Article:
All the composites showed a small (10%) weight loss around 500˚C, which can be attributed to the evaporation of water. The weight loss rate gradually increased above 600˚C and distinct weight loss appearing between 500˚C to 600˚C. The results showed that addition of grey iron particles to kankara does not alter the thermal decomposition process since at temperatures greater than 900˚C the samples retained 80%wt. From Table 1.

T10%˚C = temperature at which 10% of the original weight is lost

T90%˚C = temperature at which 90% of the original weight is lost

Tmax˚C = temperature at maximum decomposition

4. Conclusions

From the above results and discussion, the following conclusions are made:

1. Characterization study of the Kankara clay (kaolin) and grey iron powder was successfully conducted.

2. The production of ceramic composite refractory using powder metallurgy technique, blending by varying the percentage of grey iron powder from 5 - 45 wt% in the Kankara clay (kaolin) is attainable, with good refractory properties.

3. The mechanical properties test results of hardness value, cold crushing strength, ultimate tensile strength and ultimate compressive strength on the developed composite refractory shows an increase in the mechanical properties with increasing grey cast iron content up until attaining a weight content of 25%. After this wt%, it is observed that there is a decrease in these mechanical properties.

4. The physical properties test result of bulk density, porosity, linear shrinkage and water absorption on developed composite refractory shows an increase in bulk density with increasing grey cast iron content. However porosity, linear shrinkage and absorption decrease with increasing grey cast iron content.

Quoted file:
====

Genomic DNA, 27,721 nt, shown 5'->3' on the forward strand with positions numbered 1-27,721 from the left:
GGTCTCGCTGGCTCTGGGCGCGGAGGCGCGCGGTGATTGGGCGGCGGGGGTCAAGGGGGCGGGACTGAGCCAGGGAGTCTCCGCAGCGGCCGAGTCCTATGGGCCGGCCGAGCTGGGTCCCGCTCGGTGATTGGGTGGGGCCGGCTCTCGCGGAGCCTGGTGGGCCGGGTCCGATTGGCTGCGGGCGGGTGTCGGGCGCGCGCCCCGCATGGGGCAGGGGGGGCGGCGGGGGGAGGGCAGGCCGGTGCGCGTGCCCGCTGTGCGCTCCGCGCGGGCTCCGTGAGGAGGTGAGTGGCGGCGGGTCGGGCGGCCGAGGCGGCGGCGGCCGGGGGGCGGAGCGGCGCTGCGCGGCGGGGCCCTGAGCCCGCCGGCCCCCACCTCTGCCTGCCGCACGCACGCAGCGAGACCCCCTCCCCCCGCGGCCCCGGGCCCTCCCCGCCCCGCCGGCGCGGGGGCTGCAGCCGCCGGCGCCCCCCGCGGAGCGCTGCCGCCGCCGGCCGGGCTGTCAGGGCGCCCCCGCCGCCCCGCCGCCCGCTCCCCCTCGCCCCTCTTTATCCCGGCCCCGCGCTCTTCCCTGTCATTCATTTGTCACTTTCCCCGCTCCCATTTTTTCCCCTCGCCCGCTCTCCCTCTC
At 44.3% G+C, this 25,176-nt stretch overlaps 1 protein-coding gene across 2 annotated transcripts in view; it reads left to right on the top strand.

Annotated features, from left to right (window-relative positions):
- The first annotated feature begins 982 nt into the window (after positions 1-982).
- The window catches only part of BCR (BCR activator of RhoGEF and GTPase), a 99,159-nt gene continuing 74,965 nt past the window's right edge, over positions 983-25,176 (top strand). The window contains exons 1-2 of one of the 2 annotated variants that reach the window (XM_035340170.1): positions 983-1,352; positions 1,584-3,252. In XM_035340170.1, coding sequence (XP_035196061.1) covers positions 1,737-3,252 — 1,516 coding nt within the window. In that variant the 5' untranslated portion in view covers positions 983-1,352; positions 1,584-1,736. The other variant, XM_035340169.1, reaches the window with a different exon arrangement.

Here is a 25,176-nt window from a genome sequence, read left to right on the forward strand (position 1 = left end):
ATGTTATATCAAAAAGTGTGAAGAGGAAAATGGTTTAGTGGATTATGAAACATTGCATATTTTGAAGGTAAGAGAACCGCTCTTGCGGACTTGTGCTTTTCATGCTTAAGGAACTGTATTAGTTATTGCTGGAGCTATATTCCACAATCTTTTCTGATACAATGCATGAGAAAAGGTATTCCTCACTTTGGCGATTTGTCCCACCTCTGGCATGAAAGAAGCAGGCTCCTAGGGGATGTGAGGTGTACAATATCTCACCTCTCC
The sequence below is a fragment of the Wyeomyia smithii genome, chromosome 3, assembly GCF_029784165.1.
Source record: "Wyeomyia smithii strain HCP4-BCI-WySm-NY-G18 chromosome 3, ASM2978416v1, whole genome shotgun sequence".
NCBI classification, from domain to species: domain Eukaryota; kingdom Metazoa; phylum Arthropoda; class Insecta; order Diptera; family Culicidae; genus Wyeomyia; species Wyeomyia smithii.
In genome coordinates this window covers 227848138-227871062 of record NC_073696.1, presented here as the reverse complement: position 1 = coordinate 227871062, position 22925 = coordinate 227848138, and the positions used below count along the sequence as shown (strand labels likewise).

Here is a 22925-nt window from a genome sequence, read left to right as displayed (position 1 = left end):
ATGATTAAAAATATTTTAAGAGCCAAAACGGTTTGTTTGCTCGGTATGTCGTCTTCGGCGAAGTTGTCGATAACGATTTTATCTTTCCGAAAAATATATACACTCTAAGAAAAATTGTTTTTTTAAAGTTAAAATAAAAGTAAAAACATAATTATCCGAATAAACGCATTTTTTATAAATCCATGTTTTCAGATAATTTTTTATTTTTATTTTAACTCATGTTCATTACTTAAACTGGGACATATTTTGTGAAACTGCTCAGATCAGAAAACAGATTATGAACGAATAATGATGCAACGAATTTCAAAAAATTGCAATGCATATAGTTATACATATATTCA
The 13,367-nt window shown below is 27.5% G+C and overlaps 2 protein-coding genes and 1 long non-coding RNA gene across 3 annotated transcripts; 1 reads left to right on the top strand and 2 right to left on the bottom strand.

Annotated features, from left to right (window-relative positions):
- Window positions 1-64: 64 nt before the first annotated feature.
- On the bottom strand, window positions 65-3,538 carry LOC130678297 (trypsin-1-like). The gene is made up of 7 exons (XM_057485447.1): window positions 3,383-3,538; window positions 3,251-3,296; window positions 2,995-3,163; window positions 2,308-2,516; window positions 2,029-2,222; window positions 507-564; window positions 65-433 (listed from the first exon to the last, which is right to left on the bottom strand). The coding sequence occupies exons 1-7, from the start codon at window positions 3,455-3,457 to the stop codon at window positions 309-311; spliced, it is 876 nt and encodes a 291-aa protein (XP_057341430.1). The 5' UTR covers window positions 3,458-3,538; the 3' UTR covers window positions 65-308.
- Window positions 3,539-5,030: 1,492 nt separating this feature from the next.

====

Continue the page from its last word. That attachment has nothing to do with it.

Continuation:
5. Micro structural analysis (i.e. scanning electron microscopy (SEM) X-ray diffraction (X-RD) and X-ray fluorescence (X-RF) have shown an even spread of the elements of the composite.

6. The utilization of kankara clay and gray cast Iron for the production of composite refractory has been successfully carried out using 25 wt% grey cast iron developed into composite refractory.

7. The developed composite is observed to be plastic up to 25 wgt% grey cast iron content.

NOTES

*Corresponding author.

Cite this paper
Gadzama, R. , Sullayman, U. , Ahuwan, A. and Yawaz, D. (2016) Development and Characterization of Ceramic Matrix Composite (CMC) from Nigerian Kankara Kaolin and Gray Cast Iron Filling. Journal of Minerals and Materials Characterization and Engineering, 4, 103-118. doi: 10.4236/jmmce.2016.41010.